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China unleashes charm for SAARC-plus one summit

By Manish Chand, IANS,

Addu (Maldives)/New Delhi : With diaries and paper bags flaunting ‘China-SAARC friendship!’, Beijing unleashed a charm offensive for a greater role at the eight-nation summit in the Maldives last week and is now pitching for a “SAARC-plus-one” summit.

Chafing for long at being merely an observer at the South Asian Association for Regional Cooperation (SAARC), China has been lobbying hard to join the South Asian grouping as a member or at least get its status elevated as a dialogue partner.

At the two-day SAARC summit that concluded in Addu Atoll in the Maldives Nov 11, China sought to woo visiting delegations with gifts that included paper bags, diaries and notebooks with the message of China-SAARC friendship embossed on them.

These gifts were left casually on the concluding day at different places in the Equatorial Convention Centre, the venue of the summit, and at Shangri-La resort island where the South Asian leaders and their close aides were staying, said an official who saw these gifts lying all over the place.

Many delegates picked them up and packed them carefully in their bags, said the official.

Not only that, the Chinese delegation headed by Vice Foreign Minister Zhang Zhijun did hectic behind-the-scenes lobbying with visiting delegations from other South Asian countries in a bid to win support for a separate summit between China and the eight SAARC countries. The formula is modelled on the lines of the one Beijing has with the 10-nation Association for Southeast Asian Nations (ASEAN).

Speaking at the summit, Zhang announced $300,000 for the SAARC Development Fund in 2012 and declared that China was ready to raise its ties with the region to new heights.

In fact, China signalled its intention to step up its presence in SAARC by opening an embassy in Male, the capital of the Maldives, just two days before the summit.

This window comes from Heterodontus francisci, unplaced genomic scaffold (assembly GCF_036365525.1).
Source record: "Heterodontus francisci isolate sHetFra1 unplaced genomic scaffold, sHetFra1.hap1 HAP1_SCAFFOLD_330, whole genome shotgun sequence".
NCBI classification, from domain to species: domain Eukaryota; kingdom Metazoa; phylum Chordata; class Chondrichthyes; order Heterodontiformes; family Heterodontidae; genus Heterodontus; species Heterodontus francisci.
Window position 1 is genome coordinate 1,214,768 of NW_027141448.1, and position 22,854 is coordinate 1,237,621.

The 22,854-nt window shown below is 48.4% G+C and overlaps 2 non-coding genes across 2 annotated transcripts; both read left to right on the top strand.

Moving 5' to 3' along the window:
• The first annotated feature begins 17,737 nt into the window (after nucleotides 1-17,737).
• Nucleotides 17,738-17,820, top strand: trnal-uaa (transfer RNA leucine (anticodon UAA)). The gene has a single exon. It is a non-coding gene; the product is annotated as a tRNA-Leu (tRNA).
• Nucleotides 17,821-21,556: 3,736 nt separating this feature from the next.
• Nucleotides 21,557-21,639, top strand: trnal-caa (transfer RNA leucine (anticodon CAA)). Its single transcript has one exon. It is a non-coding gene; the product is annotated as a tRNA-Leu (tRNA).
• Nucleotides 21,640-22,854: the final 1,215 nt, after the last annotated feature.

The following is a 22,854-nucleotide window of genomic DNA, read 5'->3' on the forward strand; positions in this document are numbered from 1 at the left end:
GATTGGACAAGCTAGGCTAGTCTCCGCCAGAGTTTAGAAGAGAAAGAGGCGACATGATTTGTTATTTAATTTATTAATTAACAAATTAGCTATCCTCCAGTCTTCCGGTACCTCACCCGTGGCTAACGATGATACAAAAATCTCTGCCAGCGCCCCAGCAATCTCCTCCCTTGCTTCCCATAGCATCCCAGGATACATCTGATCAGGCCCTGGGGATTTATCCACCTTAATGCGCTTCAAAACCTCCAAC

China’s SAARC charm offensive appears to have succeeded to some extent.

The Addu Declaration, the joint communique issued at the end of the summit, noted that the leaders decided to “undertake a comprehensive review of all matters relating to SAARC’s engagement with Observers, including the question of dialogue partnership, before the next Session of the Council of Ministers in 2012”.

Pakistan has been lobbying hard for China, its all-weather friend, for inclusion as a member in the organization and has contended that given the size of China’s economy and its global clout, the inclusion of Beijing will give greater heft to the eight-nation grouping.

But Islamabad’s real reason for getting China into the SAARC, an official said, is to counter India, the trillion dollar economy with 1.2 billion people that is seen by some as the Big Daddy that tends to dominate the regional grouping.

Not just Pakistan, but Bangladesh, Sri Lanka and the Maldives appear to be favourably disposed towards Beijing’s higher profile in SAARC which could range from being a full-fledged member to a dialogue partner.

Officials in Delhi said India wants SAARC to remain a South Asian grouping and by expanding it to include countries outside the region, SAARC may lose its original mandate and character.

The power play between India and China in multilateral groupings is nothing new. Beijing has been opposing an attempt by India to join the six-nation Shanghai Cooperation Organization (SCO) where it is currently an observer.

There are nine observers who participate in SAARC summits in the opening and closing sessions as observers. They are the US, China, Australia, Iran, Japan, South Korea, Mauritius, Myanmar and the 27-nation European Union.

At the 2008 summit in Colombo, the SAARC countries had decided on a moratorium on the admission of more observers.